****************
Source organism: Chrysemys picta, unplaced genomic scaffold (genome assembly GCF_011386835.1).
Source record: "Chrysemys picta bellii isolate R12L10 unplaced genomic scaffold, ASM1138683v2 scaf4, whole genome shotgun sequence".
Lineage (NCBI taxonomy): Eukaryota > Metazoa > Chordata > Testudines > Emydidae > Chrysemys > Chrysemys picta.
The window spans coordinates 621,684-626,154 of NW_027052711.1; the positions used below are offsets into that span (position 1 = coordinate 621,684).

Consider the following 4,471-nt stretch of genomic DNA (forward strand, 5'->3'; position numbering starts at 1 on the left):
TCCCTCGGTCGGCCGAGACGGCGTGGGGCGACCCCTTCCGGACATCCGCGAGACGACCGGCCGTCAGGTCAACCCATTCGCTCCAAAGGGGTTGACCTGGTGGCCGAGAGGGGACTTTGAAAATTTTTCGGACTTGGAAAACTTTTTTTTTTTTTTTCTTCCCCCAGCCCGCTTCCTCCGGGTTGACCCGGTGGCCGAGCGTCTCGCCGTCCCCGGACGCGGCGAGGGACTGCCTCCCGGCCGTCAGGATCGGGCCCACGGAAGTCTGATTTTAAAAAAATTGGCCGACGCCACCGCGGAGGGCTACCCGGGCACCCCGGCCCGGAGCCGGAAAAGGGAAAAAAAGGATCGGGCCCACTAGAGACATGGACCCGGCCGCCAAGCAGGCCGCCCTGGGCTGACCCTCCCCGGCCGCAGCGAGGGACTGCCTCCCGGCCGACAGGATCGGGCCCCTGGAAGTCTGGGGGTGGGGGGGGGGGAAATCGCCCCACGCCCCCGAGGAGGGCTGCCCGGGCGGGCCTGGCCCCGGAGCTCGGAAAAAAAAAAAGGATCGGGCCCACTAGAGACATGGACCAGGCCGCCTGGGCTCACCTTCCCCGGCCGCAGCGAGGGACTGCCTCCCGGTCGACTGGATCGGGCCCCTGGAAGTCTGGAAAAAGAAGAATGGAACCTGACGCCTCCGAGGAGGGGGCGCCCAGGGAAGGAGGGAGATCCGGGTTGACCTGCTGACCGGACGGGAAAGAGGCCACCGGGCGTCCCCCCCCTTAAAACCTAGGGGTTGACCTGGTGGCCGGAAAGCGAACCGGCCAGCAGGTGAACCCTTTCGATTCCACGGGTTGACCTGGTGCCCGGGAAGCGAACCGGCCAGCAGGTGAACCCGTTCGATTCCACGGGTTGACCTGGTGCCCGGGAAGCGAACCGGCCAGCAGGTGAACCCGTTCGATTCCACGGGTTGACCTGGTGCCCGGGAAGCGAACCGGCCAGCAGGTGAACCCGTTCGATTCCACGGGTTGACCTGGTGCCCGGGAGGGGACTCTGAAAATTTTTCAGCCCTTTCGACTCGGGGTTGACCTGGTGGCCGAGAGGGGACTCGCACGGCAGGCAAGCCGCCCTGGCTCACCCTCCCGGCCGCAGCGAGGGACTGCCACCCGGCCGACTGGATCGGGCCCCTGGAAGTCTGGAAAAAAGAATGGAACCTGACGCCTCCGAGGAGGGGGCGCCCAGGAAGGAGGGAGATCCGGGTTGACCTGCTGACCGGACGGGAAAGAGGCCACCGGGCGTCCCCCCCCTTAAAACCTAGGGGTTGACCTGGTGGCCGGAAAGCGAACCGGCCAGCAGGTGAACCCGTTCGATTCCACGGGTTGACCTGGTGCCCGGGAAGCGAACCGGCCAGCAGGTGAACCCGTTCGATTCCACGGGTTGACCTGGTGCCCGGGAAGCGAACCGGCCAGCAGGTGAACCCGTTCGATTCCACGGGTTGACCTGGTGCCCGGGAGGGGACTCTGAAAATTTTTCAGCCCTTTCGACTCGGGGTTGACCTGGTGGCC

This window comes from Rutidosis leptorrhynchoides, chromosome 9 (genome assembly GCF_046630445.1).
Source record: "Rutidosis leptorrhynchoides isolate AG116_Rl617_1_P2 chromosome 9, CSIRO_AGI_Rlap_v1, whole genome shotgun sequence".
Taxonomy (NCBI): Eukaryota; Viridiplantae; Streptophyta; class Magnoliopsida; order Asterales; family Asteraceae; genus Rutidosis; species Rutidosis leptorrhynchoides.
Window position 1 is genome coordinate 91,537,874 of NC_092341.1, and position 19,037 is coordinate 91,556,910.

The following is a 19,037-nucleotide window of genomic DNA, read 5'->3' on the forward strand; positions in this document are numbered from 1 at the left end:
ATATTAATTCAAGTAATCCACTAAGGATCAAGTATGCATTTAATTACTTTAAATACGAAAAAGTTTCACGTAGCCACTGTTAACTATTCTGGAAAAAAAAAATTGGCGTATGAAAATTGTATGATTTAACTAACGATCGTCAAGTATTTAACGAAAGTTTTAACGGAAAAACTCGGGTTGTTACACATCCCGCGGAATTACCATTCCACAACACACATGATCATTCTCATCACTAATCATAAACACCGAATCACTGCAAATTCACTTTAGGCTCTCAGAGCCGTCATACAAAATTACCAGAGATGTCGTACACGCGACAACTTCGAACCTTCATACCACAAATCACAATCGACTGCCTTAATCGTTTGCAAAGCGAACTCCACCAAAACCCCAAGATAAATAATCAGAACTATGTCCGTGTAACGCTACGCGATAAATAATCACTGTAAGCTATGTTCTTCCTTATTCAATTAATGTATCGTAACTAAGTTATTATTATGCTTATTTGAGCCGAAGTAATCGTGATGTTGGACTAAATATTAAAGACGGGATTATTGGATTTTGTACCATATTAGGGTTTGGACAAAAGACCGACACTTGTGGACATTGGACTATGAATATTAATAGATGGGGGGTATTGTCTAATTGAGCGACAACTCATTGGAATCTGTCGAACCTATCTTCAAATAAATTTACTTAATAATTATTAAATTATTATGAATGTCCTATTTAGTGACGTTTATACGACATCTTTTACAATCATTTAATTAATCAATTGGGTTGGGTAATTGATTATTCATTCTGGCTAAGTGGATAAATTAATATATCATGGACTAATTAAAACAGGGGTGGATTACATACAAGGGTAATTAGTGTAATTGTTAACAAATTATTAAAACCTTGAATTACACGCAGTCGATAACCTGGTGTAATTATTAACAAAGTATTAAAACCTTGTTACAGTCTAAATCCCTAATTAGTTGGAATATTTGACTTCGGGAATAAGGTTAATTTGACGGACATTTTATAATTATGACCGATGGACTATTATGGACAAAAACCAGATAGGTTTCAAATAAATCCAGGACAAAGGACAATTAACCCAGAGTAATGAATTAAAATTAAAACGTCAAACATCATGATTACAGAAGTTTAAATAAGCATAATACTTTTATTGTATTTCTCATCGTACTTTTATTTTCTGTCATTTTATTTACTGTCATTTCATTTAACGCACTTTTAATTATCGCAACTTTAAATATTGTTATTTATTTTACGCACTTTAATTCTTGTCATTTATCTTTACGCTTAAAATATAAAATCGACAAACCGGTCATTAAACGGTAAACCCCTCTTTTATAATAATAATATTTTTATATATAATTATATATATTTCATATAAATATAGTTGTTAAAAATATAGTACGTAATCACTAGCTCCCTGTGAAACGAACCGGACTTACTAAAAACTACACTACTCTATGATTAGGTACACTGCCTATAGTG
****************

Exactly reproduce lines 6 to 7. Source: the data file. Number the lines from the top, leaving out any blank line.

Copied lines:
TCCCTCGGTCGGCCGAGACGGCGTGGGGCGACCCCTTCCGGACATCCGCGAGACGACCGGCCGTCAGGTCAACCCATTCGCTCCAAAGGGGTTGACCTGGTGGCCGAGAGGGGACTTTGAAAATTTTTCGGACTTGGAAAACTTTTTTTTTTTTTTTCTTCCCCCAGCCCGCTTCCTCCGGGTTGACCCGGTGGCCGAGCGTCTCGCCGTCCCCGGACGCGGCGAGGGACTGCCTCCCGGCCGTCAGGATCGGGCCCACGGAAGTCTGATTTTAAAAAAATTGGCCGACGCCACCGCGGAGGGCTACCCGGGCACCCCGGCCCGGAGCCGGAAAAGGGAAAAAAAGGATCGGGCCCACTAGAGACATGGACCCGGCCGCCAAGCAGGCCGCCCTGGGCTGACCCTCCCCGGCCGCAGCGAGGGACTGCCTCCCGGCCGACAGGATCGGGCCCCTGGAAGTCTGGGGGTGGGGGGGGGGGAAATCGCCCCACGCCCCCGAGGAGGGCTGCCCGGGCGGGCCTGGCCCCGGAGCTCGGAAAAAAAAAAAGGATCGGGCCCACTAGAGACATGGACCAGGCCGCCTGGGCTCACCTTCCCCGGCCGCAGCGAGGGACTGCCTCCCGGTCGACTGGATCGGGCCCCTGGAAGTCTGGAAAAAGAAGAATGGAACCTGACGCCTCCGAGGAGGGGGCGCCCAGGGAAGGAGGGAGATCCGGGTTGACCTGCTGACCGGACGGGAAAGAGGCCACCGGGCGTCCCCCCCCTTAAAACCTAGGGGTTGACCTGGTGGCCGGAAAGCGAACCGGCCAGCAGGTGAACCCTTTCGATTCCACGGGTTGACCTGGTGCCCGGGAAGCGAACCGGCCAGCAGGTGAACCCGTTCGATTCCACGGGTTGACCTGGTGCCCGGGAAGCGAACCGGCCAGCAGGTGAACCCGTTCGATTCCACGGGTTGACCTGGTGCCCGGGAAGCGAACCGGCCAGCAGGTGAACCCGTTCGATTCCACGGGTTGACCTGGTGCCCGGGAGGGGACTCTGAAAATTTTTCAGCCCTTTCGACTCGGGGTTGACCTGGTGGCCGAGAGGGGACTCGCACGGCAGGCAAGCCGCCCTGGCTCACCCTCCCGGCCGCAGCGAGGGACTGCCACCCGGCCGACTGGATCGGGCCCCTGGAAGTCTGGAAAAAAGAATGGAACCTGACGCCTCCGAGGAGGGGGCGCCCAGGAAGGAGGGAGATCCGGGTTGACCTGCTGACCGGACGGGAAAGAGGCCACCGGGCGTCCCCCCCCTTAAAACCTAGGGGTTGACCTGGTGGCCGGAAAGCGAACCGGCCAGCAGGTGAACCCGTTCGATTCCACGGGTTGACCTGGTGCCCGGGAAGCGAACCGGCCAGCAGGTGAACCCGTTCGATTCCACGGGTTGACCTGGTGCCCGGGAAGCGAACCGGCCAGCAGGTGAACCCGTTCGATTCCACGGGTTGACCTGGTGCCCGGGAGGGGACTCTGAAAATTTTTCAGCCCTTTCGACTCGGGGTTGACCTGGTGGCC

This window comes from Rutidosis leptorrhynchoides, chromosome 9 (genome assembly GCF_046630445.1).